Wednesday night in San Francisco, Giants catcher Buster Posey suffered a brutal leg injury in a home plate collision with Florida’s Scott Cousins. Posey ended up with a broken bone in his left leg and speculation is that he also suffered ligament damage.
This lead to cries from Posey’s agent that Major League Baseball must change its rules to protect catchers in these situations (no word, though, on what the agent thinks about a runner being injured. Apparently that’s OK). Others jumped on the rule change bandwagon as well.
Funny, but we don’t remember anyone calling for rule changes when Indians catcher Carlos Santana was injured at home plate last season against Boston.
Apparently injuries are only a national crisis if the player who is hurt doesn’t play for Cleveland.
When is a sellout not a sellout? Apparently it depends on who is doing the accounting.
According to Forbes, since attendance has become such a key component for sports leagues, the actual idea that it shows how many people are actually at a game is a fantasy.
And that includes the Indians:
In terms of Major League Baseball, sellout figures are often well below seating capacity.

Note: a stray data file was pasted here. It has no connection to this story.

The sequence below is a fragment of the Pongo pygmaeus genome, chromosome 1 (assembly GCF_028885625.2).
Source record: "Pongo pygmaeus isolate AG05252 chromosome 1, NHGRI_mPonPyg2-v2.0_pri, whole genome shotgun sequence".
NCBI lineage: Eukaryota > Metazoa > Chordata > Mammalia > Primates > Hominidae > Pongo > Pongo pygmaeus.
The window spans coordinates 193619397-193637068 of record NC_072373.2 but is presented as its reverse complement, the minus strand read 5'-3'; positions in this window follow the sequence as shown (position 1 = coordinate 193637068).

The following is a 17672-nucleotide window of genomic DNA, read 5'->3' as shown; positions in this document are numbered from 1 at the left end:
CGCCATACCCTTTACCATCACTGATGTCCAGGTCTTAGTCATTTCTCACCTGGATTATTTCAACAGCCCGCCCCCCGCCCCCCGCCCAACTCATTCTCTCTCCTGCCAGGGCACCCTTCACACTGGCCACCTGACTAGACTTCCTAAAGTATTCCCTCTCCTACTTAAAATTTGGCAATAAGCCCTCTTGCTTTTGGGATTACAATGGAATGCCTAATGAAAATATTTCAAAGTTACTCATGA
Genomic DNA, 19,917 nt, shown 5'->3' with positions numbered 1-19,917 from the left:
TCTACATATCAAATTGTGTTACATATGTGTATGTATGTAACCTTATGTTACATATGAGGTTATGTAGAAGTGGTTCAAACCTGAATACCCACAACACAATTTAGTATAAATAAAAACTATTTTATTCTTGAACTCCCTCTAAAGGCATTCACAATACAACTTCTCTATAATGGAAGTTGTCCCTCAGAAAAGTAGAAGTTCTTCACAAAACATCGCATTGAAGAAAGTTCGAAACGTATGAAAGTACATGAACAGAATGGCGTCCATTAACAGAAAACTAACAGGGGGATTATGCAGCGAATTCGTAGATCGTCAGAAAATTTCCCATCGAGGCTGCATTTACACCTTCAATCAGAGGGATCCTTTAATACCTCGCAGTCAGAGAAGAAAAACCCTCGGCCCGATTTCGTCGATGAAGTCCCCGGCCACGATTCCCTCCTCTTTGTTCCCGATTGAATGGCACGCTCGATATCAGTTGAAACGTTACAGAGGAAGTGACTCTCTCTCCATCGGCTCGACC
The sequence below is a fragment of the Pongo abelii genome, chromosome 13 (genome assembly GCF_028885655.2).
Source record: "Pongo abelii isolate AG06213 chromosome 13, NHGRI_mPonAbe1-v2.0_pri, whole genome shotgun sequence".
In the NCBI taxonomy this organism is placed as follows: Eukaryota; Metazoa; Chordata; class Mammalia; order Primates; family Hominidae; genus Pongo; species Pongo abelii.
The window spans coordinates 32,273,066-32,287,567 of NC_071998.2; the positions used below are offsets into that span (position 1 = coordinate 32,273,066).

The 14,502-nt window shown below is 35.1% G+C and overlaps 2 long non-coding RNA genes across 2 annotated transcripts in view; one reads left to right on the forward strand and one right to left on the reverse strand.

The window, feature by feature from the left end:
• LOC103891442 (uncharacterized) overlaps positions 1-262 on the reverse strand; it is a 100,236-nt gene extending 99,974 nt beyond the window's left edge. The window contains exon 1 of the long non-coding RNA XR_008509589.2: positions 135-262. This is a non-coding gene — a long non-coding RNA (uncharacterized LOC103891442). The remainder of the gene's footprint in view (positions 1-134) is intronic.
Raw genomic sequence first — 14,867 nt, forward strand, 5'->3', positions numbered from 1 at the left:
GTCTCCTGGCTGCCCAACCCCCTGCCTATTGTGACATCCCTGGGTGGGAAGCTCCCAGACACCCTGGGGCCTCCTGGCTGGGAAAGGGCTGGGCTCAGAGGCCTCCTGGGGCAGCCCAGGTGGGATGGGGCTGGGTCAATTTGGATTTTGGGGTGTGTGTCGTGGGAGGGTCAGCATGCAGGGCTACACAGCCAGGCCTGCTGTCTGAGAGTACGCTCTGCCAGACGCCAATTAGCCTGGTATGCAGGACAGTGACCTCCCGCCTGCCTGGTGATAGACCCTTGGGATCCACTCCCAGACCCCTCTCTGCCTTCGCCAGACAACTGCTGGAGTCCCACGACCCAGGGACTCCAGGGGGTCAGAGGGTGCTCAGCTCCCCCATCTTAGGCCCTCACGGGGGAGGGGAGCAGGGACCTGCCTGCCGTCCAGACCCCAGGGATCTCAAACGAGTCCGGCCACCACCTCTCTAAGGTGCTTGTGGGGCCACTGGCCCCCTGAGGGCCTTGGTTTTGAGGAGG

Case in point, the Cleveland Indians announced last Friday that they reached a sellout for Saturday’s interleague game with the Reds, the first non-Opening Day sellout since May 24, 2008 when they played the Texas Rangers. But, when the numbers came in, you had to scratch your head.
Capacity for Progressive Field is 43,545. The announced attendance was 40,631, or 2,914 short of capacity. Sellout?
In speaking with the Indians, they explained part of the difference by saying their sellout threshold varies, but 41,721 is a good barometer, getting us to 1.090 shy of a sellout, but not to capacity.
Why the difference?
According to the Indians, that threshold was broken with comps related to several factors including rainout exchanges, Club Seat benefit for season ticket holders, group leader tickets, fan appreciation coupons from last Sept, etc.
But, that still doesn’t explain how all the variation. As an MLB source said, “We need to look into this.”
Ah, when you have a six-game lead over the second-place team in your division, we can overlook a little accounting voodoo.